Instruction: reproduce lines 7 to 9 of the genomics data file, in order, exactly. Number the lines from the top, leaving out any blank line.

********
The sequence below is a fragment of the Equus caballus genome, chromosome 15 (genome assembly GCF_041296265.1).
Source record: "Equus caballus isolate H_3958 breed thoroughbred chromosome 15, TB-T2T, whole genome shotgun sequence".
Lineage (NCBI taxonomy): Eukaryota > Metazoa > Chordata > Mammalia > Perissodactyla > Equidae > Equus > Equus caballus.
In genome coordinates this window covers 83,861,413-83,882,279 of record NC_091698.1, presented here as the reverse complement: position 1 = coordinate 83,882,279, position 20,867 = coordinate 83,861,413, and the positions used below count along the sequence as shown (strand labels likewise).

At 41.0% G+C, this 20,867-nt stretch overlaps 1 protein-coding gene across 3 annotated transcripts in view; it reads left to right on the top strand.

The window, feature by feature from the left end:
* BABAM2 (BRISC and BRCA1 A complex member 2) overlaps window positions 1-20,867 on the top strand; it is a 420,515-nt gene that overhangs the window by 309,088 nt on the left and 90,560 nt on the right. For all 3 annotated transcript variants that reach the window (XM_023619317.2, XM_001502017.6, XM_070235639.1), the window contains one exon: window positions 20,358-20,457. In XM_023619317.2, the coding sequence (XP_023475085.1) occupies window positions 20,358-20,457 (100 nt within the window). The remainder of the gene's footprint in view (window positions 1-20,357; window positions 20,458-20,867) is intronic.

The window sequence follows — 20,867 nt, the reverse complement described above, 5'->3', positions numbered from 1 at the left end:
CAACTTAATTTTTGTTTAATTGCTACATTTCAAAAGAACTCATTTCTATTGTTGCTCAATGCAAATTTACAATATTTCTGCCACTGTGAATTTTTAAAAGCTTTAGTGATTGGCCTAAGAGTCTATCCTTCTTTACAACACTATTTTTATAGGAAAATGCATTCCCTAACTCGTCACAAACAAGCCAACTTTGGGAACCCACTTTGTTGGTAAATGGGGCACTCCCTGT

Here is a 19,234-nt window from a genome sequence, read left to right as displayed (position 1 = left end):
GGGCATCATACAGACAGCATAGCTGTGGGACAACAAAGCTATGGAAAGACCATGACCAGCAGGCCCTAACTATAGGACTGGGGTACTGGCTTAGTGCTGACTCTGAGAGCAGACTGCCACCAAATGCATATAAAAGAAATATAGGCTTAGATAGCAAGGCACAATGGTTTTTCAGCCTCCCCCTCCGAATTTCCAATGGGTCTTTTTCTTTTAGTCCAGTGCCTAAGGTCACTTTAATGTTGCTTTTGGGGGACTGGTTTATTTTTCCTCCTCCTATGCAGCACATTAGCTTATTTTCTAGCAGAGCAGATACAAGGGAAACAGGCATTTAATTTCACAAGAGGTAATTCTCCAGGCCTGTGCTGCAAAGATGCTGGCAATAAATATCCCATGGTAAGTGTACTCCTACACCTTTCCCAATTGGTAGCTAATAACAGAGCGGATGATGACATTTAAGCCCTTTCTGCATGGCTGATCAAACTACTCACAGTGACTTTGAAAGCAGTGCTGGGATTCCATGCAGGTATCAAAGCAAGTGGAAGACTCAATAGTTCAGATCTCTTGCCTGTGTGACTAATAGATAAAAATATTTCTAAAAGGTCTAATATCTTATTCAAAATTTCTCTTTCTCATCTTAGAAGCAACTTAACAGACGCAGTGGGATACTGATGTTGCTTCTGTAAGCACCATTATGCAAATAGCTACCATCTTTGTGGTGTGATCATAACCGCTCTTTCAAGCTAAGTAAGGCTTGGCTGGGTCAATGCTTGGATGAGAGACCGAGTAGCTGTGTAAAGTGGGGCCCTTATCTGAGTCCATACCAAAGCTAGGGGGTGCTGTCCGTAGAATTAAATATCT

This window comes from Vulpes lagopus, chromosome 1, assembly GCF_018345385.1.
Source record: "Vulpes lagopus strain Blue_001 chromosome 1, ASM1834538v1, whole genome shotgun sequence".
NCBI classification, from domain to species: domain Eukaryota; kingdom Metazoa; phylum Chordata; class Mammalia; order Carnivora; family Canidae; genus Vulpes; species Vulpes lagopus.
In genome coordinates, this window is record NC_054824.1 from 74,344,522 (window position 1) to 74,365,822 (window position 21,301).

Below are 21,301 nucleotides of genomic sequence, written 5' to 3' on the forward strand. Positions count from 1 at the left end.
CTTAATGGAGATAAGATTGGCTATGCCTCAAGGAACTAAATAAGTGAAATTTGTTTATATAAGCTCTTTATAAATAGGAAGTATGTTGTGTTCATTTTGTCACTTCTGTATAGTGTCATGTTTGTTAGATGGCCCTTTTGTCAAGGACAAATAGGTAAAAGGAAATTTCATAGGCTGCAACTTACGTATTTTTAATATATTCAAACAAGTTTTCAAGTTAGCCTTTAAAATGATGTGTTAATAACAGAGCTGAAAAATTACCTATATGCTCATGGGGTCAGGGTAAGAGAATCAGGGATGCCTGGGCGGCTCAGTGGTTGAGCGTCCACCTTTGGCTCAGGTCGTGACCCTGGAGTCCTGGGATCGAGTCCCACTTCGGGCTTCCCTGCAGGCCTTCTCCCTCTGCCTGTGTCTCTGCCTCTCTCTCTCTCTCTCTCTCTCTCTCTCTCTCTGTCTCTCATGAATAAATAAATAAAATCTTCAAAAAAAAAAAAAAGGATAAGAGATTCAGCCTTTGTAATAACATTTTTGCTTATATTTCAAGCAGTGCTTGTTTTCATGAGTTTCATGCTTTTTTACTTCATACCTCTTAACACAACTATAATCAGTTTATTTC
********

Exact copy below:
* BABAM2 (BRISC and BRCA1 A complex member 2) overlaps window positions 1-20,867 on the top strand; it is a 420,515-nt gene that overhangs the window by 309,088 nt on the left and 90,560 nt on the right. For all 3 annotated transcript variants that reach the window (XM_023619317.2, XM_001502017.6, XM_070235639.1), the window contains one exon: window positions 20,358-20,457. In XM_023619317.2, the coding sequence (XP_023475085.1) occupies window positions 20,358-20,457 (100 nt within the window). The remainder of the gene's footprint in view (window positions 1-20,357; window positions 20,458-20,867) is intronic.

The window sequence follows — 20,867 nt, the reverse complement described above, 5'->3', positions numbered from 1 at the left end:
CAACTTAATTTTTGTTTAATTGCTACATTTCAAAAGAACTCATTTCTATTGTTGCTCAATGCAAATTTACAATATTTCTGCCACTGTGAATTTTTAAAAGCTTTAGTGATTGGCCTAAGAGTCTATCCTTCTTTACAACACTATTTTTATAGGAAAATGCATTCCCTAACTCGTCACAAACAAGCCAACTTTGGGAACCCACTTTGTTGGTAAATGGGGCACTCCCTGT